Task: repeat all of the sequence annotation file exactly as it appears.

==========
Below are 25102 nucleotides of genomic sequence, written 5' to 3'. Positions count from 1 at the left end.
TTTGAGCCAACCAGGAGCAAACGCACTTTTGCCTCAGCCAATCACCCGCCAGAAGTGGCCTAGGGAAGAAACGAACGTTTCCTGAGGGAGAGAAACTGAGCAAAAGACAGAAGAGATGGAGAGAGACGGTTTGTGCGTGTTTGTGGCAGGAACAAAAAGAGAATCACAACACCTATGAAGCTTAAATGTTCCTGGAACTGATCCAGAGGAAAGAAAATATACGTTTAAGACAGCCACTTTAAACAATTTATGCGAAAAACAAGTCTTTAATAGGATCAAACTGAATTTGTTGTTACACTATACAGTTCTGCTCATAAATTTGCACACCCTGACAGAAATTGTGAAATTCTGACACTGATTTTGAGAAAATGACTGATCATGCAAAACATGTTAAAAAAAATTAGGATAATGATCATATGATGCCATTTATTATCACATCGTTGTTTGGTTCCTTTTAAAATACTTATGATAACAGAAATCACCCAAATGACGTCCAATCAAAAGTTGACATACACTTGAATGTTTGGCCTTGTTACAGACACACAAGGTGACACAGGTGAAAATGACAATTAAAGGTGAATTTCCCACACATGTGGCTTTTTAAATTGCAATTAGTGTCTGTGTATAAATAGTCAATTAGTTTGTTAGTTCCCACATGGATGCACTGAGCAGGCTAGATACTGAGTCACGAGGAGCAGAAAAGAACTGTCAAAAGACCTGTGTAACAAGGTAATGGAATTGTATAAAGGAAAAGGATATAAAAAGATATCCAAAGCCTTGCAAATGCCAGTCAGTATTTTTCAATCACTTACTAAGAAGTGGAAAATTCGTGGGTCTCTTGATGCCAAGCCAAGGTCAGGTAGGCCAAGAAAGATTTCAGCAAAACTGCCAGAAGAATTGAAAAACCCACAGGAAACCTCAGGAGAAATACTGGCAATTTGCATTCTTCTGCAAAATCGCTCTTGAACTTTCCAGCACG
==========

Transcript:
Below are 25102 nucleotides of genomic sequence, written 5' to 3'. Positions count from 1 at the left end.
TTTGAGCCAACCAGGAGCAAACGCACTTTTGCCTCAGCCAATCACCCGCCAGAAGTGGCCTAGGGAAGAAACGAACGTTTCCTGAGGGAGAGAAACTGAGCAAAAGACAGAAGAGATGGAGAGAGACGGTTTGTGCGTGTTTGTGGCAGGAACAAAAAGAGAATCACAACACCTATGAAGCTTAAATGTTCCTGGAACTGATCCAGAGGAAAGAAAATATACGTTTAAGACAGCCACTTTAAACAATTTATGCGAAAAACAAGTCTTTAATAGGATCAAACTGAATTTGTTGTTACACTATACAGTTCTGCTCATAAATTTGCACACCCTGACAGAAATTGTGAAATTCTGACACTGATTTTGAGAAAATGACTGATCATGCAAAACATGTTAAAAAAAATTAGGATAATGATCATATGATGCCATTTATTATCACATCGTTGTTTGGTTCCTTTTAAAATACTTATGATAACAGAAATCACCCAAATGACGTCCAATCAAAAGTTGACATACACTTGAATGTTTGGCCTTGTTACAGACACACAAGGTGACACAGGTGAAAATGACAATTAAAGGTGAATTTCCCACACATGTGGCTTTTTAAATTGCAATTAGTGTCTGTGTATAAATAGTCAATTAGTTTGTTAGTTCCCACATGGATGCACTGAGCAGGCTAGATACTGAGTCACGAGGAGCAGAAAAGAACTGTCAAAAGACCTGTGTAACAAGGTAATGGAATTGTATAAAGGAAAAGGATATAAAAAGATATCCAAAGCCTTGCAAATGCCAGTCAGTATTTTTCAATCACTTACTAAGAAGTGGAAAATTCGTGGGTCTCTTGATGCCAAGCCAAGGTCAGGTAGGCCAAGAAAGATTTCAGCAAAACTGCCAGAAGAATTGAAAAACCCACAGGAAACCTCAGGAGAAATACTGGCAATTTGCATTCTTCTGCAAAATCGCTCTTGAACTTTCCAGCACG